Now, with respect to its rums, DD uses unprocessed Maui cane sugar as the base from which to distil its blend, running it through a pot still twice, and then, without any filtration, chucks it right into a barrel that once held wine – each barrel used (or set of barrels) held a different wine so output is not only limited to several hundred bottles per individual run, but widely divergent from batch to batch depending on the wine it once held. I suspect that the bottle I got was aged in Merlot casks from the Napa valley where they host those popular limo tours (other bottlings are aged in Tokaji casks which is a sweet dessert wine from Hungary, or in California Chardonnay casks).

When I poured this light blonde spirit into my glass, what I smelled from three paces was a cloying reek of enormously beefed up Muscatel grapes, as if the Legendario from Cuba had enhanced itself by snorting enough coke to keel over a Himalayan yak. I mean, it was so pervasive that I could barely make out anything else – not even the usual burnt sugar and caramel notes that so characterize most rums. That’s not surprising, since they use sugar, not molasses to begin with, so to some extent what we’re getting here is an agricole. It was raw and harsh and burning, grudgingly gave up a hint of nutmeg and grassy notes, before morphing into a wine on the edge of turning to vinegar, or overripe oranges just starting to go. Sharp and unappealing to me.

I was not reassured by the palate either: yes the wine aged rum was sweet, but also briny, and as sharp and grasping on the tongue as a vindictive ex-wife’s lawyer. It was dry as a bone and even after several minutes, all one could ascertain taste-wise was more grapes and more table plonk — way, way too much — that flooded the taste buds with their own omniscience so intensely that eventually I just had to give up, because nothing was gonna make it through those three hundred Spartans of wine. About the only thing that even marginally redeemed what I was tasting was the attendant finish, quite long, with banana, cinnamon and bitter wine notes. Not enough to save it. If they had not labelled the rum as such, I wouldn’t have known it had it been placed before me blind.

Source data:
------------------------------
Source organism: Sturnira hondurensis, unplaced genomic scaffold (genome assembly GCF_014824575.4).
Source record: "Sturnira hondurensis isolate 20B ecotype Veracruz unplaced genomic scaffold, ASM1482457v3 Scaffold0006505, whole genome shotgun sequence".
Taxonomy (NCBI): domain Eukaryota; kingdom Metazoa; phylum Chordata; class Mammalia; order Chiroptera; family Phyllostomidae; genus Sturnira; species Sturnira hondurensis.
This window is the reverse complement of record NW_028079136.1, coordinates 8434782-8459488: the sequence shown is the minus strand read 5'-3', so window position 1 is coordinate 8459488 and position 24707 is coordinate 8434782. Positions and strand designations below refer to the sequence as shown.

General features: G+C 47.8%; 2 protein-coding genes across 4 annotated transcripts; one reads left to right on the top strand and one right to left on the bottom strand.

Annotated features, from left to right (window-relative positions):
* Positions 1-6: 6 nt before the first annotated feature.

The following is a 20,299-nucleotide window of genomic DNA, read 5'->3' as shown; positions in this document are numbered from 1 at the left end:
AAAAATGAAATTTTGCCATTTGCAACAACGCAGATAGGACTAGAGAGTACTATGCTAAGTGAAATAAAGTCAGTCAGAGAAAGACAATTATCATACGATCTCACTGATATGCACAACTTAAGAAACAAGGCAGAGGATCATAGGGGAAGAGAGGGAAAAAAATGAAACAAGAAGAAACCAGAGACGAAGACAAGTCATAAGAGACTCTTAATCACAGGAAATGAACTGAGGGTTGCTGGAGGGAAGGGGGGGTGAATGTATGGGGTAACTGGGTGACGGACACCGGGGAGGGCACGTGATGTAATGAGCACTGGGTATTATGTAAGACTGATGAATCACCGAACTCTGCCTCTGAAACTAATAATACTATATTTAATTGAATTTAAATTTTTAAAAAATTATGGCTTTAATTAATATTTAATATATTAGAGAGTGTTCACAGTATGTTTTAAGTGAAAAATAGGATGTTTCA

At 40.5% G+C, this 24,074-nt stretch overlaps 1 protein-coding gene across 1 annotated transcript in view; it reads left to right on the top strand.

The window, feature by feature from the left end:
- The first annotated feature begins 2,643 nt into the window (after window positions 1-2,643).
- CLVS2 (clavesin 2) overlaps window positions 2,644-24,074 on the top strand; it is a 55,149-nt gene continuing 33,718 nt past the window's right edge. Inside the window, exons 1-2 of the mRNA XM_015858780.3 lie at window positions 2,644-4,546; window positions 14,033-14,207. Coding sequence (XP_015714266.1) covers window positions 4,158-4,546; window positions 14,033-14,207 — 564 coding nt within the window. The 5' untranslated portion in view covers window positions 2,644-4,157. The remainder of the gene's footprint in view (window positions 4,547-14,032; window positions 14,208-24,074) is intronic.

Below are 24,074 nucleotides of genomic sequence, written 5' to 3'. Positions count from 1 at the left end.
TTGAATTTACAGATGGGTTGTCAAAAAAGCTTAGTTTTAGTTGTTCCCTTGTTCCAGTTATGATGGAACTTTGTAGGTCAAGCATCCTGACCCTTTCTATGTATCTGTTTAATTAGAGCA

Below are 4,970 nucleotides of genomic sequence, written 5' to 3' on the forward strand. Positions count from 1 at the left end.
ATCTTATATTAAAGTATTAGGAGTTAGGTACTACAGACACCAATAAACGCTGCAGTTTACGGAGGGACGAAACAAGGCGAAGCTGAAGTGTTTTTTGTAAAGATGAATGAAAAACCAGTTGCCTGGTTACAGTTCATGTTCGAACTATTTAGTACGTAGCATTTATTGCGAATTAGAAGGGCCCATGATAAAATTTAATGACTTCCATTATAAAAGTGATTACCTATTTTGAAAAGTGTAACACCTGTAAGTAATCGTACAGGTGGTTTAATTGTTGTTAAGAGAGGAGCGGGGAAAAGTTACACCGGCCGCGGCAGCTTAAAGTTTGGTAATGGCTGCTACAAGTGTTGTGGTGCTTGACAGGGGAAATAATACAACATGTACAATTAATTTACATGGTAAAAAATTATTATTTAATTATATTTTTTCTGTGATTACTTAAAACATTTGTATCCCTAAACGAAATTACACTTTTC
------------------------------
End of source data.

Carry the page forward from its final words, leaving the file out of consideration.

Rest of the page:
Part of the issue here is the ageing. Rums are aged in oak for years – at least one, preferably three to five, and good ones for many more – and then finished in wine casks for a few months. To try and combine the two processes for six months in barrels that impart such enormous influence is too little of one and too much of the other, and it sinks this drink utterly. No, really – it’s too raw to have neat, and I could not find a mix that even remotely ameliorated the overarching wine bedrock. This is a product in need of severe oak support for at perhaps another five years. It was a mistake to issue it so early, since what it accomplished was to give startup rum makers a bad name and makes buyers avoid rum-creating micro-distillers on principle (to the detriment of all of us boozers). Compare this hastily issued rum to the years of preparation St Nicholas Abbey did in the late 2000s before issuing their first rum, and you’ll understand where I’m coming from.

In fine, Downslope Distilling’s wine aged rum is too sharp, too young and too far out to lunch for me to even admire its adventurousness much as I usually applaud such efforts. What this padawan needs is a Yoda to guide it to adolescence, and a little less enthusiasm from online writers or distillery visitors who should be more stinting with their praise and more comparative in their approach (come on, are you seriously trying to tell me this rum compares magnificently to a top Martinique agricole? gimme a break). In years to come, Downslope Distilling may grow into something, and I really hope they do, because at least they’re trying, and have the advantage of enthusiasm, obsession, perhaps even love for what they do (so more power to them for that); however, right now, they’d do better to be more self-critical about the hooch they’re passing off as quality. They may have thought they were putting some James Brown into their spirit: what they got was his sweat instead of his style.